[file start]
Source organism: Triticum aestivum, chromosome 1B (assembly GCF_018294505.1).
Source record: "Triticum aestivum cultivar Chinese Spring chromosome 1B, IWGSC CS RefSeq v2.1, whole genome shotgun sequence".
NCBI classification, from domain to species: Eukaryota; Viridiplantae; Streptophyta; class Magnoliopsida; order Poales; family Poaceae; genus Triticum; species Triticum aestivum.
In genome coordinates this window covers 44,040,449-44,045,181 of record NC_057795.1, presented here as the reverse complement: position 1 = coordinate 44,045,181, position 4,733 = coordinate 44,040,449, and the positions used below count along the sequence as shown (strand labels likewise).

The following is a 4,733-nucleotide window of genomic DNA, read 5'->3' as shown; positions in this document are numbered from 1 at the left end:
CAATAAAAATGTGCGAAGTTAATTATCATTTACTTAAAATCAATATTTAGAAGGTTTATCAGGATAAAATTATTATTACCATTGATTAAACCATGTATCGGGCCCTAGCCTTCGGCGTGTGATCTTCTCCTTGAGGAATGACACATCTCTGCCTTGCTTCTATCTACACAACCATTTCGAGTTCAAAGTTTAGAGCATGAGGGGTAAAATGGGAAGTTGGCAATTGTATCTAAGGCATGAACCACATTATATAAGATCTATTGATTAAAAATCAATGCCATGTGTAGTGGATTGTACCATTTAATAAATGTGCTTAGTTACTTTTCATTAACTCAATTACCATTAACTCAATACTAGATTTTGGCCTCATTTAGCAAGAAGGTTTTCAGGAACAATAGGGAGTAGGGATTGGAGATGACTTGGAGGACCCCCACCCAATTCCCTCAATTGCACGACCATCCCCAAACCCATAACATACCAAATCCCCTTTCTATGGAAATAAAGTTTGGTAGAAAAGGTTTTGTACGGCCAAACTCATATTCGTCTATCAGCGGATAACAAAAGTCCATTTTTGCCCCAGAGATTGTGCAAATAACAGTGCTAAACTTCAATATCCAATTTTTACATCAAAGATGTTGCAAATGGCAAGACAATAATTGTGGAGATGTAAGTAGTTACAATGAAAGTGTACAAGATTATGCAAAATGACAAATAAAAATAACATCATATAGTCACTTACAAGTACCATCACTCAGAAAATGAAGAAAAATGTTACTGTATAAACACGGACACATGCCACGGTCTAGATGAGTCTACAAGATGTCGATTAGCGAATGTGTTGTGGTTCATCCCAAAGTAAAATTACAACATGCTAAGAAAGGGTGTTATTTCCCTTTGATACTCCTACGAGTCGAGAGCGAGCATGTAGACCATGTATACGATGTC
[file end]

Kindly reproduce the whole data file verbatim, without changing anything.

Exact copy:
Source organism: Triticum aestivum, chromosome 1B (assembly GCF_018294505.1).
Source record: "Triticum aestivum cultivar Chinese Spring chromosome 1B, IWGSC CS RefSeq v2.1, whole genome shotgun sequence".
NCBI classification, from domain to species: Eukaryota; Viridiplantae; Streptophyta; class Magnoliopsida; order Poales; family Poaceae; genus Triticum; species Triticum aestivum.
In genome coordinates this window covers 44,040,449-44,045,181 of record NC_057795.1, presented here as the reverse complement: position 1 = coordinate 44,045,181, position 4,733 = coordinate 44,040,449, and the positions used below count along the sequence as shown (strand labels likewise).

The following is a 4,733-nucleotide window of genomic DNA, read 5'->3' as shown; positions in this document are numbered from 1 at the left end:
CAATAAAAATGTGCGAAGTTAATTATCATTTACTTAAAATCAATATTTAGAAGGTTTATCAGGATAAAATTATTATTACCATTGATTAAACCATGTATCGGGCCCTAGCCTTCGGCGTGTGATCTTCTCCTTGAGGAATGACACATCTCTGCCTTGCTTCTATCTACACAACCATTTCGAGTTCAAAGTTTAGAGCATGAGGGGTAAAATGGGAAGTTGGCAATTGTATCTAAGGCATGAACCACATTATATAAGATCTATTGATTAAAAATCAATGCCATGTGTAGTGGATTGTACCATTTAATAAATGTGCTTAGTTACTTTTCATTAACTCAATTACCATTAACTCAATACTAGATTTTGGCCTCATTTAGCAAGAAGGTTTTCAGGAACAATAGGGAGTAGGGATTGGAGATGACTTGGAGGACCCCCACCCAATTCCCTCAATTGCACGACCATCCCCAAACCCATAACATACCAAATCCCCTTTCTATGGAAATAAAGTTTGGTAGAAAAGGTTTTGTACGGCCAAACTCATATTCGTCTATCAGCGGATAACAAAAGTCCATTTTTGCCCCAGAGATTGTGCAAATAACAGTGCTAAACTTCAATATCCAATTTTTACATCAAAGATGTTGCAAATGGCAAGACAATAATTGTGGAGATGTAAGTAGTTACAATGAAAGTGTACAAGATTATGCAAAATGACAAATAAAAATAACATCATATAGTCACTTACAAGTACCATCACTCAGAAAATGAAGAAAAATGTTACTGTATAAACACGGACACATGCCACGGTCTAGATGAGTCTACAAGATGTCGATTAGCGAATGTGTTGTGGTTCATCCCAAAGTAAAATTACAACATGCTAAGAAAGGGTGTTATTTCCCTTTGATACTCCTACGAGTCGAGAGCGAGCATGTAGACCATGTATACGATGTC